This delicious crowd pleaser of a 'Twelfth Night' isn't the most heavyweight take you'll ever see, but if you’re looking for actual laughs then you’re in luck. Director Simon Godwin takes Shakespeare's mistaken identity comedy, spices it up with with a bit of sexual fluidity, then chucks in a bunch of great comedy character actors and leaves them to go nuts.
Tamsin Greig is the person on the posters, and she's enjoyable as a Grim Reaperish Malvolia (ie a gender reversed Malvolio) who stalks the household of her mourning mistress Olivia (Phoebe Fox) in a severe bob and foul temper. If it does feel that perhaps the elaborate wind up that leads to her thinking Olivia is in love with her possibly leaves the character on the brink of being a repressed lesbian stereotype. But the scene in which she declares her love for Olivia is so wonderfully weird, and this Illyria – the island the play is set on – seems to be so queer friendly generally, that it doesn’t ever feel like it’s laughing at her sexuality.
It’s certainly far more than the Tamsin Greig show – Godwin’s production groans with brilliant turns. Foremost is surely Daniel Rigby, who plays the foppish Sir Andrew Aguecheek as a dim witted, man-bunned hipster who stumbles confusedly through the play – frequently staring in confusion at the actual stage machinery – pretty much doing whatever he’s told to by Tim McMullan’s hilariously louche Toby Belch, who poor, sweet Andrew is clearly madly in love with (it’s strongly suggested the two have had a fling in the past). Fox is tremendously good fun as a slightly bonkers Olivia, with a thing for dancing when nobody is watching. Olivier Chris does his mad toff act as enjoyably as ever as pining prince Orsino. And if rising star Tamara Lawrance doesn’t have as juicy a comic role, she’s charismatic and loveable as Viola, the girl-dressed-as-boy who must negotiate all these weirdos as she attempts to track down her long-lost brother Sebastian (Daniel Ezra).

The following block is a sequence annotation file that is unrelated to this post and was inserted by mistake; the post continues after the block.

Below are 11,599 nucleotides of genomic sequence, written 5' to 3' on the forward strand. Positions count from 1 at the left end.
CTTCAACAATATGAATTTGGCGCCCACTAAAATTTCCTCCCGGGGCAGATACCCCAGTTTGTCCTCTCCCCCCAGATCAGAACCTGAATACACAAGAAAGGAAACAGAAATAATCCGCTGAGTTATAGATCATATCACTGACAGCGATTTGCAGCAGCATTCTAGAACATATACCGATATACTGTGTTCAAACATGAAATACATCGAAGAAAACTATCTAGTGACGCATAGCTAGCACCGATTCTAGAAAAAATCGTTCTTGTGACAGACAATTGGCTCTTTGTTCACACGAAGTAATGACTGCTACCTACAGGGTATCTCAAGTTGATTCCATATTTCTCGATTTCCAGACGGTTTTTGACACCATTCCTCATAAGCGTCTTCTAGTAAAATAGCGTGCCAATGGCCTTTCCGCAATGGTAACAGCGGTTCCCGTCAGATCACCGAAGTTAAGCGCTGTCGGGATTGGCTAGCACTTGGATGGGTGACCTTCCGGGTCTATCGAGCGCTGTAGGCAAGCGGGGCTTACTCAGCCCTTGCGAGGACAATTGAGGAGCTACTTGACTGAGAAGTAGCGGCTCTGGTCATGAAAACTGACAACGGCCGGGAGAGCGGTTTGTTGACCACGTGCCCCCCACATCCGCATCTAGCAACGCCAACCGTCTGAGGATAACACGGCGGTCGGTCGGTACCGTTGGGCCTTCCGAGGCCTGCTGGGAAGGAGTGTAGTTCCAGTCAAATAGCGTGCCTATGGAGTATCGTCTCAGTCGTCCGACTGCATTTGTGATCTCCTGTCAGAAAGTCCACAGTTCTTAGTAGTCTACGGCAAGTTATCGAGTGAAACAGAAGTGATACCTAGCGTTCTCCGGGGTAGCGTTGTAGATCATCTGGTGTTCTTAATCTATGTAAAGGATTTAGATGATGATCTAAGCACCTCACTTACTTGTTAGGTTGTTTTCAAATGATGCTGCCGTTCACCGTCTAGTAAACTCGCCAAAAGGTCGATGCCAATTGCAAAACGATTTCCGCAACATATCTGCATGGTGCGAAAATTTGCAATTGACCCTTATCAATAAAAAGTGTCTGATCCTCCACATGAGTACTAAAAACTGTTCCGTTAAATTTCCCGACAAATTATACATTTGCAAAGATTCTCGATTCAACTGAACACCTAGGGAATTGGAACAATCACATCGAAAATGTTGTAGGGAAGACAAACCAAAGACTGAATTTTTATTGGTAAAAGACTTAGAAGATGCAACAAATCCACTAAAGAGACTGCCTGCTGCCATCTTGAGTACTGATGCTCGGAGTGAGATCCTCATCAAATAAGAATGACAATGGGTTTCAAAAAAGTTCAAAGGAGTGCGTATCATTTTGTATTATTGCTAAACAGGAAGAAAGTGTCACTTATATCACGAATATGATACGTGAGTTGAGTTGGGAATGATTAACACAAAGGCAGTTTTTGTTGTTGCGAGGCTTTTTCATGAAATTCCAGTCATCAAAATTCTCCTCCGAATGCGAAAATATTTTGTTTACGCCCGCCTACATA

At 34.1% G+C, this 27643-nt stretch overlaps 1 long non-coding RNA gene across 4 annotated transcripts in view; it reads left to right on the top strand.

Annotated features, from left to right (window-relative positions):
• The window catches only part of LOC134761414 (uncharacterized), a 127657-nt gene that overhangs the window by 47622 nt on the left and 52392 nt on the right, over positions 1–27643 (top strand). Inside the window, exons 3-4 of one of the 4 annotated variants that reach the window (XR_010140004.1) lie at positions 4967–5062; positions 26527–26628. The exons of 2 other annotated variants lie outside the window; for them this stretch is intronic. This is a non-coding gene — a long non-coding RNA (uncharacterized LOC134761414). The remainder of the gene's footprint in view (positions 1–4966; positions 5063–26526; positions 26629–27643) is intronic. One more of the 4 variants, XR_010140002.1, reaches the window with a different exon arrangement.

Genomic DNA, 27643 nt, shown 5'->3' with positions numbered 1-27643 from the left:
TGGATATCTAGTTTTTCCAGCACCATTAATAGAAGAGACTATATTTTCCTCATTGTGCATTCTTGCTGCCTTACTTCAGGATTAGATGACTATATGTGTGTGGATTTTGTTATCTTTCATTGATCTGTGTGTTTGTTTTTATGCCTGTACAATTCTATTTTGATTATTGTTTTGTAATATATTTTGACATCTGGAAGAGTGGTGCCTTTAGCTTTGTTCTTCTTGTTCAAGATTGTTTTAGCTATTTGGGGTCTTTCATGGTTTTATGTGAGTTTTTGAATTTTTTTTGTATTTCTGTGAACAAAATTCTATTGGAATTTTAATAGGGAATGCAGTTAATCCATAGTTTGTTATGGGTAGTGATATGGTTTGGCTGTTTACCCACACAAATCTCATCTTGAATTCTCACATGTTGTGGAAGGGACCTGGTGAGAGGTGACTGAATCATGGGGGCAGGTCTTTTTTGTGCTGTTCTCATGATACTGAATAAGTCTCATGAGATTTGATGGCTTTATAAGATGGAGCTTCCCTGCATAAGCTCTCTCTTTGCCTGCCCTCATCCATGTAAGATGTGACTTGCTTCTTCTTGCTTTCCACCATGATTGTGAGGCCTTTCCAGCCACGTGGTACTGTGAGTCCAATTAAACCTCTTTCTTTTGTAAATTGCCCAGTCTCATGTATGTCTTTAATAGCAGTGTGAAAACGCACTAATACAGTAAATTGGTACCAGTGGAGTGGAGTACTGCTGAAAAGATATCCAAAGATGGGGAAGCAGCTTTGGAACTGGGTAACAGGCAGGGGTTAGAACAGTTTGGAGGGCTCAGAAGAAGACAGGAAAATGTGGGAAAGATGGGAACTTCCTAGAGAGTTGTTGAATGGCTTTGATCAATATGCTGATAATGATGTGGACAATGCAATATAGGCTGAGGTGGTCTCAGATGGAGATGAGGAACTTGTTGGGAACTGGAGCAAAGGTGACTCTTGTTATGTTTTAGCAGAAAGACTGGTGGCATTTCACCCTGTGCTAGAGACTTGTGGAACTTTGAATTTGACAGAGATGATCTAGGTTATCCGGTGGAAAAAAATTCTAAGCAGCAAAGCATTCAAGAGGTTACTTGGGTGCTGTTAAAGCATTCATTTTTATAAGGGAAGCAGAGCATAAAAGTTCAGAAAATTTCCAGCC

Toss in designer Soutra Gilmour’s sumptuous costumes and a few show offy setpieces (notably a cabaret club in which the songs are famous soliloquies from other Shakespeare plays) and in essence you have a lot of fun. It’s not the most cerebral production of a comedy that’s often treated with a lot more seriousness, and though I guess it is pretty woke, it’s not trying to make a big deal of it. Instead it’s one of those Shakespeare revivals that reminds you that with a crack cast and a lot of love, a 400-plus year-old comedy can still deliver the LOLs.